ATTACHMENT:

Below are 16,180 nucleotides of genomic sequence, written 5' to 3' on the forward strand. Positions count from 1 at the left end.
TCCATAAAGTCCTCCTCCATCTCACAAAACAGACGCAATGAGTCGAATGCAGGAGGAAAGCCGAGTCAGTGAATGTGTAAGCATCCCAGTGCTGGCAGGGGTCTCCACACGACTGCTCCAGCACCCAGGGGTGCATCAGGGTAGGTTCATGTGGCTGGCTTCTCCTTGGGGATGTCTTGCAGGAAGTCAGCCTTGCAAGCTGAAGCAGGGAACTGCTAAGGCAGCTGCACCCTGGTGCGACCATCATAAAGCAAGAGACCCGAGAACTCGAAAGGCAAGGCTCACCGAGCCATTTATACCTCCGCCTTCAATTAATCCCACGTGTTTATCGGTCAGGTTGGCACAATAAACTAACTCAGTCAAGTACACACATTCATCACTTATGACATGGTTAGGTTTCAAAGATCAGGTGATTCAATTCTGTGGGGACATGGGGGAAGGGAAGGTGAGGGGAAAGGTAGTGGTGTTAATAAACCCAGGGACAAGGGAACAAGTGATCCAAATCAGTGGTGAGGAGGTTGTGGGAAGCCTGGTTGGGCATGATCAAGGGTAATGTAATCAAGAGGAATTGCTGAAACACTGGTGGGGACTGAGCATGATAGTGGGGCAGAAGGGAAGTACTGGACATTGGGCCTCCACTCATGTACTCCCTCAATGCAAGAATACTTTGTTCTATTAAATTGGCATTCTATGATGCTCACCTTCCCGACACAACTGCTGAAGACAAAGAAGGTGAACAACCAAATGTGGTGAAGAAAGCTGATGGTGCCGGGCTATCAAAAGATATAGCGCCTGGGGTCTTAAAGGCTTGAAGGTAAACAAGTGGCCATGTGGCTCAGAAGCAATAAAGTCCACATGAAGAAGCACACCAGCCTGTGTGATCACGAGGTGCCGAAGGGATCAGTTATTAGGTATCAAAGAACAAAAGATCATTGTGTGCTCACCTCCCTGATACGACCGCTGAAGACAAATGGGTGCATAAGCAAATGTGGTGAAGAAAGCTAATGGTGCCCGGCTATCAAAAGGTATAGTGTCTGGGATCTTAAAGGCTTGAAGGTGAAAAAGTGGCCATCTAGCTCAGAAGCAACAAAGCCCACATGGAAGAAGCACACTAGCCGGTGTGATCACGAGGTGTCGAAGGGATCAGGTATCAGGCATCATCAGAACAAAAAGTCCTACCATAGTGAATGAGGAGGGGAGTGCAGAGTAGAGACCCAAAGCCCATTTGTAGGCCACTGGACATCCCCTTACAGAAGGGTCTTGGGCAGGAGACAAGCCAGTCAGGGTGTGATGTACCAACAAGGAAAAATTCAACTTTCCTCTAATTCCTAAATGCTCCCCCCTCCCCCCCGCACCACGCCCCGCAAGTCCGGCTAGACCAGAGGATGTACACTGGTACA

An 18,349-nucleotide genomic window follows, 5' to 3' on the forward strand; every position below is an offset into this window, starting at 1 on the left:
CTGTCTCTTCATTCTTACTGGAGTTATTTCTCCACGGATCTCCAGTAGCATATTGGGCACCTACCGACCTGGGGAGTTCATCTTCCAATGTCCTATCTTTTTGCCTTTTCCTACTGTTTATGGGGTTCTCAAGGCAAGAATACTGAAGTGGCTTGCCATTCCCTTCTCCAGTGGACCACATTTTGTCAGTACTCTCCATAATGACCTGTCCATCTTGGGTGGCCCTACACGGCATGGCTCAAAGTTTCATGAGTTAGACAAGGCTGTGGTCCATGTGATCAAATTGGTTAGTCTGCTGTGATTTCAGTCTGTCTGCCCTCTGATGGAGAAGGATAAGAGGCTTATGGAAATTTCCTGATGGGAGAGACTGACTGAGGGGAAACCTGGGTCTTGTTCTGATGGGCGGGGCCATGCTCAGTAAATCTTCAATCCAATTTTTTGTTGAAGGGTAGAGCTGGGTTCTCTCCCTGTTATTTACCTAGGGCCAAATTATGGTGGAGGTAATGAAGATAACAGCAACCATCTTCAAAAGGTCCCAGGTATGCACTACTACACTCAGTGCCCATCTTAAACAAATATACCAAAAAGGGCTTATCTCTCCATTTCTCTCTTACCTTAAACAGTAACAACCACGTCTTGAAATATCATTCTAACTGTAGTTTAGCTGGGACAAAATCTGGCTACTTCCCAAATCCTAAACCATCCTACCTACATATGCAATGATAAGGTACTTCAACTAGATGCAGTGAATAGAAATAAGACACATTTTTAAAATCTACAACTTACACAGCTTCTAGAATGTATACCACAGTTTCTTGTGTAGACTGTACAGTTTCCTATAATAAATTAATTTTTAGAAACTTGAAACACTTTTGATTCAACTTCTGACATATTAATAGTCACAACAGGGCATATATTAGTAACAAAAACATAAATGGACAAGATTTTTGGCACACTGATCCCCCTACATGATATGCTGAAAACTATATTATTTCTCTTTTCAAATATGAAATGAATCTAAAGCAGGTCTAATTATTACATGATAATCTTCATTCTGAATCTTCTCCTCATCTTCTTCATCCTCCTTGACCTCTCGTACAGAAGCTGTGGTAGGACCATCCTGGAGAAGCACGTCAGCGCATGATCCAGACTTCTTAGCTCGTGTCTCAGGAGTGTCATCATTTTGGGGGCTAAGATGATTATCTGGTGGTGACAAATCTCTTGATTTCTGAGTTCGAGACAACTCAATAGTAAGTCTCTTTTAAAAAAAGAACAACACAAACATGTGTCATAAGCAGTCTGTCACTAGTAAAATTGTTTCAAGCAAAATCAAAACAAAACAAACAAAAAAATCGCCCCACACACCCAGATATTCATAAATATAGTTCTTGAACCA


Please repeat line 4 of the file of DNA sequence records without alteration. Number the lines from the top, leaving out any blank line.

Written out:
CTGTCTCTTCATTCTTACTGGAGTTATTTCTCCACGGATCTCCAGTAGCATATTGGGCACCTACCGACCTGGGGAGTTCATCTTCCAATGTCCTATCTTTTTGCCTTTTCCTACTGTTTATGGGGTTCTCAAGGCAAGAATACTGAAGTGGCTTGCCATTCCCTTCTCCAGTGGACCACATTTTGTCAGTACTCTCCATAATGACCTGTCCATCTTGGGTGGCCCTACACGGCATGGCTCAAAGTTTCATGAGTTAGACAAGGCTGTGGTCCATGTGATCAAATTGGTTAGTCTGCTGTGATTTCAGTCTGTCTGCCCTCTGATGGAGAAGGATAAGAGGCTTATGGAAATTTCCTGATGGGAGAGACTGACTGAGGGGAAACCTGGGTCTTGTTCTGATGGGCGGGGCCATGCTCAGTAAATCTTCAATCCAATTTTTTGTTGAAGGGTAGAGCTGGGTTCTCTCCCTGTTATTTACCTAGGGCCAAATTATGGTGGAGGTAATGAAGATAACAGCAACCATCTTCAAAAGGTCCCAGGTATGCACTACTACACTCAGTGCCCATCTTAAACAAATATACCAAAAAGGGCTTATCTCTCCATTTCTCTCTTACCTTAAACAGTAACAACCACGTCTTGAAATATCATTCTAACTGTAGTTTAGCTGGGACAAAATCTGGCTACTTCCCAAATCCTAAACCATCCTACCTACATATGCAATGATAAGGTACTTCAACTAGATGCAGTGAATAGAAATAAGACACATTTTTAAAATCTACAACTTACACAGCTTCTAGAATGTATACCACAGTTTCTTGTGTAGACTGTACAGTTTCCTATAATAAATTAATTTTTAGAAACTTGAAACACTTTTGATTCAACTTCTGACATATTAATAGTCACAACAGGGCATATATTAGTAACAAAAACATAAATGGACAAGATTTTTGGCACACTGATCCCCCTACATGATATGCTGAAAACTATATTATTTCTCTTTTCAAATATGAAATGAATCTAAAGCAGGTCTAATTATTACATGATAATCTTCATTCTGAATCTTCTCCTCATCTTCTTCATCCTCCTTGACCTCTCGTACAGAAGCTGTGGTAGGACCATCCTGGAGAAGCACGTCAGCGCATGATCCAGACTTCTTAGCTCGTGTCTCAGGAGTGTCATCATTTTGGGGGCTAAGATGATTATCTGGTGGTGACAAATCTCTTGATTTCTGAGTTCGAGACAACTCAATAGTAAGTCTCTTTTAAAAAAAGAACAACACAAACATGTGTCATAAGCAGTCTGTCACTAGTAAAATTGTTTCAAGCAAAATCAAAACAAAACAAACAAAAAAATCGCCCCACACACCCAGATATTCATAAATATAGTTCTTGAACCA